Beyond Contract - The Case for Default Arbitration in International Commercial Disputes
University of Luxembourg
October 22, 2008
Fordham International Law Journal, Vol. 32, No. 2, 2008
Arbitration is a creature of contract. It is a mode of dispute resolution which is only available to parties who have agreed to resort to it. Yet, it is widely perceived as the most suitable and the dominant method for the settlement of international commercial disputes. Why is it, then, that parties must opt in for a solution which appears as the most natural one in the community? The Article explores whether arbitration could become a default solution and thus lose its contractual foundation. The core of the Article discusses the numerous objections that such a proposition raises. Most importantly, I argue that the legitimacy of arbitrators would not be significantly lower than the legitimacy of courts, and that recent developments in specialized fields of international arbitration have shown that arbitrators can serve the public functions of courts. At the end of the Article, a model of non-consensual arbitration is proposed.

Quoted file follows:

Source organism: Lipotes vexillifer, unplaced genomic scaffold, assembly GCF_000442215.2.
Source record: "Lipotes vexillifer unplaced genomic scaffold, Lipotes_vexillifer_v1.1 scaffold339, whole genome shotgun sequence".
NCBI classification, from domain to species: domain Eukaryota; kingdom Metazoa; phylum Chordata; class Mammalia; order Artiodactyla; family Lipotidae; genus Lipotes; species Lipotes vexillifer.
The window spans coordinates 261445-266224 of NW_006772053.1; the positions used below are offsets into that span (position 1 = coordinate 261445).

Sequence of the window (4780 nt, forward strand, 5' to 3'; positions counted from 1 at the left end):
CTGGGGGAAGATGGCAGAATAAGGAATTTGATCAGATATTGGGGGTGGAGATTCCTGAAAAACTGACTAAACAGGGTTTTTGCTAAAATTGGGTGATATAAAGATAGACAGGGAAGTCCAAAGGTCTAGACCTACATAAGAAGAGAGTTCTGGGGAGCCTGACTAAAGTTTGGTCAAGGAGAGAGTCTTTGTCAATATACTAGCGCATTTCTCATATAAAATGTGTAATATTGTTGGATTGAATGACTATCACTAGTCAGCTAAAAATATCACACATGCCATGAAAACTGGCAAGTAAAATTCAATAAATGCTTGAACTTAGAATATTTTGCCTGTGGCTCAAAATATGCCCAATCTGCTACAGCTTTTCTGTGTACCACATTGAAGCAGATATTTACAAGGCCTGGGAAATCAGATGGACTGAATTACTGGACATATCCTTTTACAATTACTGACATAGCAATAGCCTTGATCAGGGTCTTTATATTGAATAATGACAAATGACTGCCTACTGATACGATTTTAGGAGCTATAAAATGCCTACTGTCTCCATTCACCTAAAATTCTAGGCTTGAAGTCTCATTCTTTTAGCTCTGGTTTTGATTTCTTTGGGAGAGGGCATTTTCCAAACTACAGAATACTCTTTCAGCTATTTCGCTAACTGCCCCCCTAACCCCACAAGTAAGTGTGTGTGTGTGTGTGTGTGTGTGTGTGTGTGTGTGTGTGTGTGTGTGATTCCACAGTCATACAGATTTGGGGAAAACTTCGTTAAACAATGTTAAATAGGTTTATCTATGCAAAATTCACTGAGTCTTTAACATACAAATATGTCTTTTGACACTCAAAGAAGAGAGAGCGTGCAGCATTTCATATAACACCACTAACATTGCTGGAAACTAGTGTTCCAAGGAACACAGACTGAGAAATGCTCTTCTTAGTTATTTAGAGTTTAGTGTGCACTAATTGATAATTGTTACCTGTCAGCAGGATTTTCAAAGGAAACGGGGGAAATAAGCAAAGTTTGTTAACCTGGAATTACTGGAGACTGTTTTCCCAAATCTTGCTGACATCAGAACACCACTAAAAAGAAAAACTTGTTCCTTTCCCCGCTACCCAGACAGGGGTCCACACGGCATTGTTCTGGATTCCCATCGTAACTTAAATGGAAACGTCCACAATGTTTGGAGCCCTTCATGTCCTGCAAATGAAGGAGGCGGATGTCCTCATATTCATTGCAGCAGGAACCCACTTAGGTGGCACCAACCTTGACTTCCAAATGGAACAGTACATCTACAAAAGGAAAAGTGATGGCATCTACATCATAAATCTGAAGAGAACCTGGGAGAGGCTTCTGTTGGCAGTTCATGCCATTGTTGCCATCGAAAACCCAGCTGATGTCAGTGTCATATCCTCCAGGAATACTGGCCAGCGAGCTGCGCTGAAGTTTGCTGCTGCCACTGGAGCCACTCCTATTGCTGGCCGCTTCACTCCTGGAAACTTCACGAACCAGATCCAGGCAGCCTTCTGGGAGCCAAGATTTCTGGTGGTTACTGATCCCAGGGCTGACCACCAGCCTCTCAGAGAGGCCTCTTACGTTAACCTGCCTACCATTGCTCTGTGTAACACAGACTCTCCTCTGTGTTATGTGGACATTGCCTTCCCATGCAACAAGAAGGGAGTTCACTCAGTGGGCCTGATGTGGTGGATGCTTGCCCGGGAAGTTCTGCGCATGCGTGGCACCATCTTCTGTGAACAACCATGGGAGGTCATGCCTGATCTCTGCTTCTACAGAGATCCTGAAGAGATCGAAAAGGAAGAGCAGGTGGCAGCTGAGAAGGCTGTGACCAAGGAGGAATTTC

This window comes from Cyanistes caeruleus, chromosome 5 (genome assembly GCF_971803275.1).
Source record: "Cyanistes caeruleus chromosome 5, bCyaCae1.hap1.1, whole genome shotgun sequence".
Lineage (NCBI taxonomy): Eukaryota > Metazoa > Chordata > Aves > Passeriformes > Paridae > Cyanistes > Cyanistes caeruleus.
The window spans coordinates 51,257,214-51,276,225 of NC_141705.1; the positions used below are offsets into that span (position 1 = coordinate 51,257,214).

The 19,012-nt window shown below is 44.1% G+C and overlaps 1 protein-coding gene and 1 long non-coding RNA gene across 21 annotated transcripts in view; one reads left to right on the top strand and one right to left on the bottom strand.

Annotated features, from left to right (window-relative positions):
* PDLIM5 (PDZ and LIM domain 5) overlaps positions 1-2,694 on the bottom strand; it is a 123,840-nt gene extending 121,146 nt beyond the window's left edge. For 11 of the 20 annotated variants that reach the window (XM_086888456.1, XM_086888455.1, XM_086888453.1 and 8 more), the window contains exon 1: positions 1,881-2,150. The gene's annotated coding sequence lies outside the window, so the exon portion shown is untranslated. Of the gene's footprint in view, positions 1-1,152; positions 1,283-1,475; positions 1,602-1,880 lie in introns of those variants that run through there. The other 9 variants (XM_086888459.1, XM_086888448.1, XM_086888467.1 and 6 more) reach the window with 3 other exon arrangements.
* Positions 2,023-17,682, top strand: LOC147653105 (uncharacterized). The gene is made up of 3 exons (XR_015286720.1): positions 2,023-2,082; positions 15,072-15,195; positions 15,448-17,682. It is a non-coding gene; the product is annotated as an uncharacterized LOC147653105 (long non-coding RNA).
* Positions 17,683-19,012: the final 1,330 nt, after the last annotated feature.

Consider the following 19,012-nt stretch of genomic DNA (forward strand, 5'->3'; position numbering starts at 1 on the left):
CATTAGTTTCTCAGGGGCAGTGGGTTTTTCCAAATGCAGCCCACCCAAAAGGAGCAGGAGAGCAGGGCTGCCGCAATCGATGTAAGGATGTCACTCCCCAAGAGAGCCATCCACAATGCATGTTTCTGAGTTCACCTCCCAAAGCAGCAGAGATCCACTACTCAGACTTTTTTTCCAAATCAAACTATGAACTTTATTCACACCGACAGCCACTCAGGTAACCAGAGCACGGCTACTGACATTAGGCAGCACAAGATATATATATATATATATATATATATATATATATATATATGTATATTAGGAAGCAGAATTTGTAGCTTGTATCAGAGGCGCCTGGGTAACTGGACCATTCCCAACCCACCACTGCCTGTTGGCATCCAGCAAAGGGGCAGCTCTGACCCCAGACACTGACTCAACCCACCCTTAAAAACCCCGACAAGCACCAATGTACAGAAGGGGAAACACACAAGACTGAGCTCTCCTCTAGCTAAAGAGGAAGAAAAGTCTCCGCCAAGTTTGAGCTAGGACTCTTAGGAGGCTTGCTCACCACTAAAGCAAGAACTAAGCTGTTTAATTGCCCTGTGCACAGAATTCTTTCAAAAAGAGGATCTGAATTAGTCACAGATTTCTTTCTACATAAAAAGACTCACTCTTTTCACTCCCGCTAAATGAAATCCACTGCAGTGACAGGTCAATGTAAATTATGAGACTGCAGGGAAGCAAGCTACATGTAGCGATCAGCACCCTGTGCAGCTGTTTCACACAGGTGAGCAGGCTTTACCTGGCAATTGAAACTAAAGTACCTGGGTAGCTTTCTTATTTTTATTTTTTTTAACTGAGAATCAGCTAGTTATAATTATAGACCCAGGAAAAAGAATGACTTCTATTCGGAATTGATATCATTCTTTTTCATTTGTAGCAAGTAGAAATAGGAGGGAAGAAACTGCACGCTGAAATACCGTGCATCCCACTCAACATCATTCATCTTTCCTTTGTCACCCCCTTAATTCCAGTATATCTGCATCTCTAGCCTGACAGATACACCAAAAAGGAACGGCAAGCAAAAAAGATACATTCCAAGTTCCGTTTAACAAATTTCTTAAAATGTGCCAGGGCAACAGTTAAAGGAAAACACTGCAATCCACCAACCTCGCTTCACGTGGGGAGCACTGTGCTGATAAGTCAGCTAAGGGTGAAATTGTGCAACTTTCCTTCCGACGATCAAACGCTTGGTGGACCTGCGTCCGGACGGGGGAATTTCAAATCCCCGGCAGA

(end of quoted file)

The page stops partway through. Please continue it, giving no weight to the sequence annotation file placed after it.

Number of Pages in PDF File: 62
Keywords: International arbitration, International litigation, Alternative dispute resolution, Default, Private adjudication
Date posted: October 23, 2008 ; Last revised: December 17, 2008
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